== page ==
The latest chapter in what has become a heated battle was marked by the Senate rejecting all 11 candidates proposed by AMLO to fill the vacant positions as commissioners of the CRE. The CRE has been unable to hold sessions and vote on proceedings following the rapid resignation of four commissioners.

It appears those that hold opposing views to the President need to proceed with caution. The reality is that AMLO’s actions are the equivalent of pulling the emergency brake on the liberalization of the energy market. The auctions of drilling blocks and access to Pemex-owned infrastructure cannot happen without the regulatory entities. And without them, permits and approvals that are required for the construction of new pipelines, tanks, terminals and rail projects, will not be granted. So, while AMLO may not be able to reverse legislation, he can use political leverage to achieve the same results of inhibiting progress in favor of maintaining the strength and dominance of Pemex in the marketplace.

 

New Reform or Same Ol’ Song and Dance?

Progress does continue on one significant front. The administration recently announced the four candidates Mexico is permitting to bid on the construction of the Dos Bocas refinery—which is a centerpiece of President Lopez Obrador’s energy strategy. Recent reports indicate four firms are contending to design and construct the first new refinery in Mexico: KBR, TechnipFMC, a group comprised of WorleyParsons and Jacobs, and a team of Bechtel and Techint. A collection of prestigious and globally respected firms, all are logical partners for Mexico in a project of this size and technical requirements.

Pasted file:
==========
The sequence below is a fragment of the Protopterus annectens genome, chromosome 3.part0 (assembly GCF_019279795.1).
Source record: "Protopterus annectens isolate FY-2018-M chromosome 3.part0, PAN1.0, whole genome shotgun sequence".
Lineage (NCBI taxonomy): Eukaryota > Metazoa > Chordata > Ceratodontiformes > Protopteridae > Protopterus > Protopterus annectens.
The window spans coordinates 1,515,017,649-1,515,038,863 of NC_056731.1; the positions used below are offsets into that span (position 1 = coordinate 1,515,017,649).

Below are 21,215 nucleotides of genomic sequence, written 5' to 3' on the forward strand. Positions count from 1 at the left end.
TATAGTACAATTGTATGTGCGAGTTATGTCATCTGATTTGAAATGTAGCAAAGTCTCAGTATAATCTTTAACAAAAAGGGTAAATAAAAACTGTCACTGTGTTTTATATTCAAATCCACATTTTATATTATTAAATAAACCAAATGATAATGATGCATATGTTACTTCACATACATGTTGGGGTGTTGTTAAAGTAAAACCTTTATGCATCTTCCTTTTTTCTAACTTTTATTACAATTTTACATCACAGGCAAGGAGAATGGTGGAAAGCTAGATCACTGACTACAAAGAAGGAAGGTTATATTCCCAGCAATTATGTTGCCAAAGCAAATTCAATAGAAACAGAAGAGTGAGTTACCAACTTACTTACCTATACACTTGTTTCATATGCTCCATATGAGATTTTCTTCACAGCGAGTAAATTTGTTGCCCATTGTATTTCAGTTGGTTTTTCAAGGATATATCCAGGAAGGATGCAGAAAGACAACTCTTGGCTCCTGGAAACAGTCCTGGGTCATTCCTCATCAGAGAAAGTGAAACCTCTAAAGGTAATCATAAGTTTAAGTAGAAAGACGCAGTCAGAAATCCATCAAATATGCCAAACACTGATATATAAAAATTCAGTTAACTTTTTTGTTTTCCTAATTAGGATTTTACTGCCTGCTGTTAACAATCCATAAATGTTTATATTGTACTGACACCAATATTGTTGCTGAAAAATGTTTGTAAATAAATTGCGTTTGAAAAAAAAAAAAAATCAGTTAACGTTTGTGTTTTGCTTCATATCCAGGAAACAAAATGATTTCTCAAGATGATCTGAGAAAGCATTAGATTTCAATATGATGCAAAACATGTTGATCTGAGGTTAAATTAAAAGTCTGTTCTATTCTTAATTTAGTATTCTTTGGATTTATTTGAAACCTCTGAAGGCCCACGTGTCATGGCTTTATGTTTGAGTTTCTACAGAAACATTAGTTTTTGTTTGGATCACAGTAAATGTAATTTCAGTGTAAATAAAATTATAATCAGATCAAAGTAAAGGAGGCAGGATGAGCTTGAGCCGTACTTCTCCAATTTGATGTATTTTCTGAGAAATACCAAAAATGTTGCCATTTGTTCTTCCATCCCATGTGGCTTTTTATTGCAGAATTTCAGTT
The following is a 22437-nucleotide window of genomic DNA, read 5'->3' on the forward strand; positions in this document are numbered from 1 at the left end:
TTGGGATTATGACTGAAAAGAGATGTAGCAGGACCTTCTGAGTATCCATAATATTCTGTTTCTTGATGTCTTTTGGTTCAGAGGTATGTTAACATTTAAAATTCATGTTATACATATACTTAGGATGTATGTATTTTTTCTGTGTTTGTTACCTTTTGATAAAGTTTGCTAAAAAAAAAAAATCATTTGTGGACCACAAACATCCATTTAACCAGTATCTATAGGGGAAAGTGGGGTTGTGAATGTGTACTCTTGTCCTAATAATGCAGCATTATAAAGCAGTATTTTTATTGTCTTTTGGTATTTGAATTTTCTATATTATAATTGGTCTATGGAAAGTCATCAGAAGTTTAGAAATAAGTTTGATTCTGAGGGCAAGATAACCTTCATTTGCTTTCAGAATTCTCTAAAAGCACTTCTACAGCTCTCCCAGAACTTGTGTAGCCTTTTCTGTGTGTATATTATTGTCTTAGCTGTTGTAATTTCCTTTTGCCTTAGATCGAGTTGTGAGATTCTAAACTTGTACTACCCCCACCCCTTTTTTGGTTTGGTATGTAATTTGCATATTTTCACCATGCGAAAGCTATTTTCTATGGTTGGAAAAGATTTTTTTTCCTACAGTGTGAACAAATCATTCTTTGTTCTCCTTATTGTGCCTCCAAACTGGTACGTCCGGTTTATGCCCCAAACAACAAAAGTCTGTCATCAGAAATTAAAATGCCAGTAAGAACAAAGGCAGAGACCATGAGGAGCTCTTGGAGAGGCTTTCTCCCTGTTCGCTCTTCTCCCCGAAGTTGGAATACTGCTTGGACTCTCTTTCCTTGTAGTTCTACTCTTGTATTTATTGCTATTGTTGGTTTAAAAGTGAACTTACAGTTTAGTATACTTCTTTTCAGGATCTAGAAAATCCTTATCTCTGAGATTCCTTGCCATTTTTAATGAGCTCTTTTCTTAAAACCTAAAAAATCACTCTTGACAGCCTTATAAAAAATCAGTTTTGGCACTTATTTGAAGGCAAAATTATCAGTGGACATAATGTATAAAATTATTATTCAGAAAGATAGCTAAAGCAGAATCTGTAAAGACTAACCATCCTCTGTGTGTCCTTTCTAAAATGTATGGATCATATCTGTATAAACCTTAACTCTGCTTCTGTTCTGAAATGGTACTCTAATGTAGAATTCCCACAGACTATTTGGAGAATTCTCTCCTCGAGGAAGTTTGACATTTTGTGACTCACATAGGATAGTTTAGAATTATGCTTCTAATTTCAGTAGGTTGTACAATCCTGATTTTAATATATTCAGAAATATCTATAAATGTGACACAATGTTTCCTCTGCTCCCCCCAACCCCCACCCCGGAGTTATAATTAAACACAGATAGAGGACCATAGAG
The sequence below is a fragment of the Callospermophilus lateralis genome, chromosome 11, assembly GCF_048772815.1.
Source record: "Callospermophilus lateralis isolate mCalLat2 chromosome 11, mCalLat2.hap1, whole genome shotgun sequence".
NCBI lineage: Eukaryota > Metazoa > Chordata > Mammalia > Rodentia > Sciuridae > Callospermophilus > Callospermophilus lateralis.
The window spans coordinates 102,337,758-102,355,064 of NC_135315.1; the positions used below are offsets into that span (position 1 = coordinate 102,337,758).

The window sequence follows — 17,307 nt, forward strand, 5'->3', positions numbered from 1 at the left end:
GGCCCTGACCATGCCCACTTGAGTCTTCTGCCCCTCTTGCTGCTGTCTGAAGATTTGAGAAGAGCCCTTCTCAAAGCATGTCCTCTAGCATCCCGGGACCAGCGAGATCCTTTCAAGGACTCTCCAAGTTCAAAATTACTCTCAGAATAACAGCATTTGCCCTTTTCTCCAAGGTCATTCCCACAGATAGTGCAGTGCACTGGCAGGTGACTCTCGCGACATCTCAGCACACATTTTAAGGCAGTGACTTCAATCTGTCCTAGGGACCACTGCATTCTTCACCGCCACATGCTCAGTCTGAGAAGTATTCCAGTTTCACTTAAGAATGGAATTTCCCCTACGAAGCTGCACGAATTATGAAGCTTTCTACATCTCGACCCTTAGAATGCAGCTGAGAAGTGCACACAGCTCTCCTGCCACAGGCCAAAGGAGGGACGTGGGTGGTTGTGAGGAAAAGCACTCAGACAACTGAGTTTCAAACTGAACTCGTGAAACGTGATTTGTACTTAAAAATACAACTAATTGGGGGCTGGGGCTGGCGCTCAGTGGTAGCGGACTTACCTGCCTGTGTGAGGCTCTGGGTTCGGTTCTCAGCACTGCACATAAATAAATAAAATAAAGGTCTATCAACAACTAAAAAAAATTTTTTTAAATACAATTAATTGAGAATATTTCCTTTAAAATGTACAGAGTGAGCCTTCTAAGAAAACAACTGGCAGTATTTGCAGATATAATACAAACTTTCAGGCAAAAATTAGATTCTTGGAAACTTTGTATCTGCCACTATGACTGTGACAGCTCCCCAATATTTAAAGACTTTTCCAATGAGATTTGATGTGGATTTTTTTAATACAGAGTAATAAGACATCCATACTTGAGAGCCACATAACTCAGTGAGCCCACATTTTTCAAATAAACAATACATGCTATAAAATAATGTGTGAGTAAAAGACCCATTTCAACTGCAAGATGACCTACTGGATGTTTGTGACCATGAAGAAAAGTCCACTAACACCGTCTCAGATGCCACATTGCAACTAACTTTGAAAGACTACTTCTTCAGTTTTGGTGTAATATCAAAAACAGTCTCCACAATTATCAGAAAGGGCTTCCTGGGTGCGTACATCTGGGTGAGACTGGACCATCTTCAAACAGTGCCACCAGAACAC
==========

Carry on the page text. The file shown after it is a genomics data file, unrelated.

With each step in the process the potential to bring this project to reality will shed more light on AMLO and the new administration’s ability to change the course of how business is conducted in Mexico.

Will the proposals be made public? Will the government run a truly fair and open process? Will the contract be awarded to the best economic and strategic partner? Or will the demons of the past creep their way back into the process?

In the past, contracts and transactions like this have been ripe for corrupt parties up and down the line. When multi-billion-dollar projects are on the table, it is easy to let fractional values influence decision-making if that fractional value results personal gain.

Making headway out in the field on loss of products is important but stopping theft from those you know is an easier task than preventing theft and corruption from those you think are on your team. And in the long run, establishing Pemex as a corporation that imbues integrity and functions on a level without question regarding negotiations and the execution of contracts will be a legacy for AMLO well beyond a shiny new refinery.

 

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Best,

Chad Smith
Senior Vice President of Terminal Services